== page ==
By Emilie Eastman, Capital News Service
Top Maryland health advocates endorsed a proposal to increase state cigarette taxes by $1 per pack, in a report released Wednesday.
According to the report, raising the sales tax on cigarettes by $1 per pack in 2008 significantly reduced youth and adult smoking rates and increased state revenue by $126 million in one year.
"We’ve been thinking about [creating this report] ever since the law passed in 2008," said Vincent DeMarco, president of the Maryland Citizens’ Health Initiative. "The law accomplished its goal. Tobacco tax increases save lives."
Maryland Citizen’s Health Initiative was one of nearly a dozen health organizations supporting the study, including the American Lung Association in Maryland, AARP and the American Heart Association.
The supporters propose allocating revenue from the increased tax to health care programs, including the state tobacco prevention and cessation program, which saw funding cuts several years ago, according to the report.
Higher tobacco taxes have been a particular deterrent to young people, with youth smoking rates dropping nearly 30 percent following the 2008 increase, which raised the total tax to $2 per pack, according to the report.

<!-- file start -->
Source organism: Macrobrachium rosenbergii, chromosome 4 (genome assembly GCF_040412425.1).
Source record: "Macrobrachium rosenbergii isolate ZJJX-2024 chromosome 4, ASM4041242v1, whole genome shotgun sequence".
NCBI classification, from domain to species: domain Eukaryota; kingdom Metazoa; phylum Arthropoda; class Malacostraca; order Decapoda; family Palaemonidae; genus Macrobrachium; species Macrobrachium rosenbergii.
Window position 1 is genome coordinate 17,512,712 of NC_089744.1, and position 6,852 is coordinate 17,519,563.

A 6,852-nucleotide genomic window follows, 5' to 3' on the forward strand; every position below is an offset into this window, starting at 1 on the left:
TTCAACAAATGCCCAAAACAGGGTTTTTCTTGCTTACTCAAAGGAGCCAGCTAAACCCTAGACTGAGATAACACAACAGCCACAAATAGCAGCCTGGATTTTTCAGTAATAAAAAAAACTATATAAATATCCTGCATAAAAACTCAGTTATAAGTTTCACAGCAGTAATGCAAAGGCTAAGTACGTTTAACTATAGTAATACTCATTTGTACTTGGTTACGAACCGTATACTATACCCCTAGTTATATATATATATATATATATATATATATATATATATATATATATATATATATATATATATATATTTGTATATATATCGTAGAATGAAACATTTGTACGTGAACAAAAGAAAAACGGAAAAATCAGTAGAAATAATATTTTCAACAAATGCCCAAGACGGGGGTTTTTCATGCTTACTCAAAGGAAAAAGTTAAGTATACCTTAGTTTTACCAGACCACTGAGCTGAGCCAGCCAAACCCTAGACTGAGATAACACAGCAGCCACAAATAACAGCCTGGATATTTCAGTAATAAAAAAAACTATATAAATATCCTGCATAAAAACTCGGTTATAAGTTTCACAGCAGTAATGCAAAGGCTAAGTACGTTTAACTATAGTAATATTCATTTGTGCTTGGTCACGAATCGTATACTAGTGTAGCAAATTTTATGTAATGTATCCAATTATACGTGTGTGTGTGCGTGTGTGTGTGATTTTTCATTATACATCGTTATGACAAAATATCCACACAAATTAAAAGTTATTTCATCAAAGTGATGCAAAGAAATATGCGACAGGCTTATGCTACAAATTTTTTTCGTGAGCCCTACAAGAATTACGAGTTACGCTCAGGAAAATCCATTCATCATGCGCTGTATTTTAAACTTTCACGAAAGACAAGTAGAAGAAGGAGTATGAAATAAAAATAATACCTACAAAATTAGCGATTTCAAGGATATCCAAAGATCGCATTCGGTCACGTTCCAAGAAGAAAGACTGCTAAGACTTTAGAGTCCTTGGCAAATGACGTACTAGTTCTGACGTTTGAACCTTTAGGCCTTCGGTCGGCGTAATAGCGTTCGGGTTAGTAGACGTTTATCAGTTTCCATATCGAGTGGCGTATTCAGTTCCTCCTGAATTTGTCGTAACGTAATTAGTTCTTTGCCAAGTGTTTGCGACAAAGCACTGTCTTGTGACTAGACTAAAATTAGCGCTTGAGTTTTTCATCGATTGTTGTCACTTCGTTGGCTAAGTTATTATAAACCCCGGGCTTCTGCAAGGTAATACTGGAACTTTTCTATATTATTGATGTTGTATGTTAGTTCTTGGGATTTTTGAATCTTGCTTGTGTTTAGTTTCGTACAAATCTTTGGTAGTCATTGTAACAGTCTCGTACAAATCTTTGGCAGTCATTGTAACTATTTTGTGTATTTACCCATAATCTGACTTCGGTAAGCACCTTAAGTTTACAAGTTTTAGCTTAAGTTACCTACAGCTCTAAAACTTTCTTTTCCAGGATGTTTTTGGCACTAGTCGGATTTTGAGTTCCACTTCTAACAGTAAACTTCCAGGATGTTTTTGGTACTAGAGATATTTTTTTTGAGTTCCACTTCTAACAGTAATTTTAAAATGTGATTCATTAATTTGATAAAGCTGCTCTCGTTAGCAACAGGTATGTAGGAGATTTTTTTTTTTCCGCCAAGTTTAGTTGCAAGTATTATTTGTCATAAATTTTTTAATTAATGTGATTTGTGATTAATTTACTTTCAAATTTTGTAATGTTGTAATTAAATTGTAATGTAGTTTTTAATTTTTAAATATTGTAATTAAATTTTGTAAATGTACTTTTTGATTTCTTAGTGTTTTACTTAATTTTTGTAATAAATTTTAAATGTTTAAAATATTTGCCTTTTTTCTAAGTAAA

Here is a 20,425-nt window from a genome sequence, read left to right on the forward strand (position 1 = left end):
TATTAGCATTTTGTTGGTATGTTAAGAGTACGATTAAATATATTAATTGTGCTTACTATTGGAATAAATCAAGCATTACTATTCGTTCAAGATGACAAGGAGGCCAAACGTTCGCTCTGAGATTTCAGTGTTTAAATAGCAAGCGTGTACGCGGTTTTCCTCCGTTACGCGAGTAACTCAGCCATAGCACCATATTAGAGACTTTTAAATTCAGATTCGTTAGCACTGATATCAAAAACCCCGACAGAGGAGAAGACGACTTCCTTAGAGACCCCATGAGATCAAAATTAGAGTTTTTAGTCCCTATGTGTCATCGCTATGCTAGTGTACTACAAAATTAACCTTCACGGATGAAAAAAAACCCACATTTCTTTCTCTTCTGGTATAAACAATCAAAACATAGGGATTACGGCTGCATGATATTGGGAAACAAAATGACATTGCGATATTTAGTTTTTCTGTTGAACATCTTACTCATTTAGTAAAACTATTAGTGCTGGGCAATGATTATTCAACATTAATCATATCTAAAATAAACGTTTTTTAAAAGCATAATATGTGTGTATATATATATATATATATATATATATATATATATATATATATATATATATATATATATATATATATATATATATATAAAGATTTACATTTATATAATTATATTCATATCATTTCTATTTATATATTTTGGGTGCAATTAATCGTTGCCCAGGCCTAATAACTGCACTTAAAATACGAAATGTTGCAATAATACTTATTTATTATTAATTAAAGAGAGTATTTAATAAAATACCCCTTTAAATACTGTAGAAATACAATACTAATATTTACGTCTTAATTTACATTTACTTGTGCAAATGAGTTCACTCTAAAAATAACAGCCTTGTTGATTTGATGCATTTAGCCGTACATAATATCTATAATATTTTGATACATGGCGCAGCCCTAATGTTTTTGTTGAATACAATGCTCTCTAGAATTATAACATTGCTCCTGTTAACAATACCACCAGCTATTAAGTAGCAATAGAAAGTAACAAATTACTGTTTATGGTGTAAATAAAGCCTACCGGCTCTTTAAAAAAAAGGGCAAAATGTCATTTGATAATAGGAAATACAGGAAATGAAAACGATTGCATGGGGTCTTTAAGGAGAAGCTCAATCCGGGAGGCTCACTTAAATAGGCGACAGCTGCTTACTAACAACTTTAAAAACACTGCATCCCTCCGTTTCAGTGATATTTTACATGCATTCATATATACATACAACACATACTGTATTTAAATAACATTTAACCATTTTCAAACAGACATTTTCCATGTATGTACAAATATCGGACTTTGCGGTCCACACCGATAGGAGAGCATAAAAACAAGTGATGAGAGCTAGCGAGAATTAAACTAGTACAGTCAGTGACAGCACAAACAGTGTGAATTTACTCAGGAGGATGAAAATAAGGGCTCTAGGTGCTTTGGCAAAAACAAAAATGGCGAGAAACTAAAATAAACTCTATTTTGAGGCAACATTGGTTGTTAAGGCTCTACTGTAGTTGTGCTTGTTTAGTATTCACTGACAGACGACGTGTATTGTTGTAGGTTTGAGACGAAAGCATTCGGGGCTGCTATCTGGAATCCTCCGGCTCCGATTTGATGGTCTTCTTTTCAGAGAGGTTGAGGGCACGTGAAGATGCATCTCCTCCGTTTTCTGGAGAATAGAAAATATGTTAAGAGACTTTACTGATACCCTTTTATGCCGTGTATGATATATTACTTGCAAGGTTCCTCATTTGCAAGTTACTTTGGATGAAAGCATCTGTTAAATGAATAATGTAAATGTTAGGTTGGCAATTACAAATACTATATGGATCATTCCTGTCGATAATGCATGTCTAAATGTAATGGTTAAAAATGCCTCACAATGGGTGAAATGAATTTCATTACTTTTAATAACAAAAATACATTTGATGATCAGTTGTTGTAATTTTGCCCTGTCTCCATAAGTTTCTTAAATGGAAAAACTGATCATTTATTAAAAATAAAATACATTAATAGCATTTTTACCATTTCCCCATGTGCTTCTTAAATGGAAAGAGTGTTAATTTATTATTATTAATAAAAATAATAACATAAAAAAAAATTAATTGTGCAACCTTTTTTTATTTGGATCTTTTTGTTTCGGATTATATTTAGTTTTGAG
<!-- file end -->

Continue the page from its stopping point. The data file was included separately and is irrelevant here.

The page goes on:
The Rev. Fred Weimert agrees with this finding, and said he saw the effects of the tax first-hand with his two sons – both former smokers.
"It was economics that made them both stop," he said.
Weimert is the president of the Central Maryland Ecumenical Council, an interdenominational advocacy organization, and said he and his colleagues are concerned about the health and welfare of their communities. Weimert said he commonly receives the complaint that tobacco taxes are regressive, unfairly targeting low-income consumers.
"A lot of the people that smoke are poor, and that worries me," he said. But Weimert said the benefits of the tax outweigh the harm because smoking cessation leads to better health, and cigarette tax revenue cycles back into the health system.
"I think almost every religious leader realizes that," he said.
Approximately 16 percent of Maryland adults and 12 percent of youth smoke cigarettes regularly, costing the state nearly $2 billion annually in smoking-related health care bills, according to Wednesday’s report.
The push to raise the tax on cigarettes is supported by some lawmakers in the Maryland State House.
Delegate Eric Luedtke, D-Montgomery, introduced a bill last year that would increase tobacco tax rates and supplement funds for the Tobacco Use Prevention and Cessation Program.
He plans to reintroduce the proposal in the upcoming legislative session, he said.
"The evidence is incontrovertible," Luedtke said. "We’re hoping that the legislature realizes how important this issue is."